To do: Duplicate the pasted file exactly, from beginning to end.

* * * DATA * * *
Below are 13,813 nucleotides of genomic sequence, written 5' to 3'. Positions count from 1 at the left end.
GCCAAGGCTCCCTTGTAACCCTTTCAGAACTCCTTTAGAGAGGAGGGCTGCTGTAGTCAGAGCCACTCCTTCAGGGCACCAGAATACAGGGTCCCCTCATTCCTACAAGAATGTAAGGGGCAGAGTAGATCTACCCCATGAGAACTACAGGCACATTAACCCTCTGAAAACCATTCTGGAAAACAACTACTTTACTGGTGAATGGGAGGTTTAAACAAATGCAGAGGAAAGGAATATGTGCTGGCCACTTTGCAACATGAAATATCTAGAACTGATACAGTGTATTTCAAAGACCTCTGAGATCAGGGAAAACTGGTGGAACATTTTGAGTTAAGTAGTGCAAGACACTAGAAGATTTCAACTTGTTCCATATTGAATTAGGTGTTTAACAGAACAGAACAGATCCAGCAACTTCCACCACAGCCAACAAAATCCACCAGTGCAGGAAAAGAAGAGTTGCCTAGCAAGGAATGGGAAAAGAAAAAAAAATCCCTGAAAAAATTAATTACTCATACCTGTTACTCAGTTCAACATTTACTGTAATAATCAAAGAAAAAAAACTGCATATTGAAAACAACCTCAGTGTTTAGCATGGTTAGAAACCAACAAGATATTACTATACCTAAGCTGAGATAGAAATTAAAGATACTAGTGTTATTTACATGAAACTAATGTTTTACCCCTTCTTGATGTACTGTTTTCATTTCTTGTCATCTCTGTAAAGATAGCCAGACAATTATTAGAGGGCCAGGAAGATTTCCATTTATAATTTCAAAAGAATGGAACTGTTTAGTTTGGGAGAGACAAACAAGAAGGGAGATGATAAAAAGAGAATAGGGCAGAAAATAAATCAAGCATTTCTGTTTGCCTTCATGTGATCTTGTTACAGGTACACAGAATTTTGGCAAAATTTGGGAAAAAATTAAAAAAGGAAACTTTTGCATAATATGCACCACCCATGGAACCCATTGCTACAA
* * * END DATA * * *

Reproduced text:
Below are 13,813 nucleotides of genomic sequence, written 5' to 3'. Positions count from 1 at the left end.
GCCAAGGCTCCCTTGTAACCCTTTCAGAACTCCTTTAGAGAGGAGGGCTGCTGTAGTCAGAGCCACTCCTTCAGGGCACCAGAATACAGGGTCCCCTCATTCCTACAAGAATGTAAGGGGCAGAGTAGATCTACCCCATGAGAACTACAGGCACATTAACCCTCTGAAAACCATTCTGGAAAACAACTACTTTACTGGTGAATGGGAGGTTTAAACAAATGCAGAGGAAAGGAATATGTGCTGGCCACTTTGCAACATGAAATATCTAGAACTGATACAGTGTATTTCAAAGACCTCTGAGATCAGGGAAAACTGGTGGAACATTTTGAGTTAAGTAGTGCAAGACACTAGAAGATTTCAACTTGTTCCATATTGAATTAGGTGTTTAACAGAACAGAACAGATCCAGCAACTTCCACCACAGCCAACAAAATCCACCAGTGCAGGAAAAGAAGAGTTGCCTAGCAAGGAATGGGAAAAGAAAAAAAAATCCCTGAAAAAATTAATTACTCATACCTGTTACTCAGTTCAACATTTACTGTAATAATCAAAGAAAAAAAACTGCATATTGAAAACAACCTCAGTGTTTAGCATGGTTAGAAACCAACAAGATATTACTATACCTAAGCTGAGATAGAAATTAAAGATACTAGTGTTATTTACATGAAACTAATGTTTTACCCCTTCTTGATGTACTGTTTTCATTTCTTGTCATCTCTGTAAAGATAGCCAGACAATTATTAGAGGGCCAGGAAGATTTCCATTTATAATTTCAAAAGAATGGAACTGTTTAGTTTGGGAGAGACAAACAAGAAGGGAGATGATAAAAAGAGAATAGGGCAGAAAATAAATCAAGCATTTCTGTTTGCCTTCATGTGATCTTGTTACAGGTACACAGAATTTTGGCAAAATTTGGGAAAAAATTAAAAAAGGAAACTTTTGCATAATATGCACCACCCATGGAACCCATTGCTACAA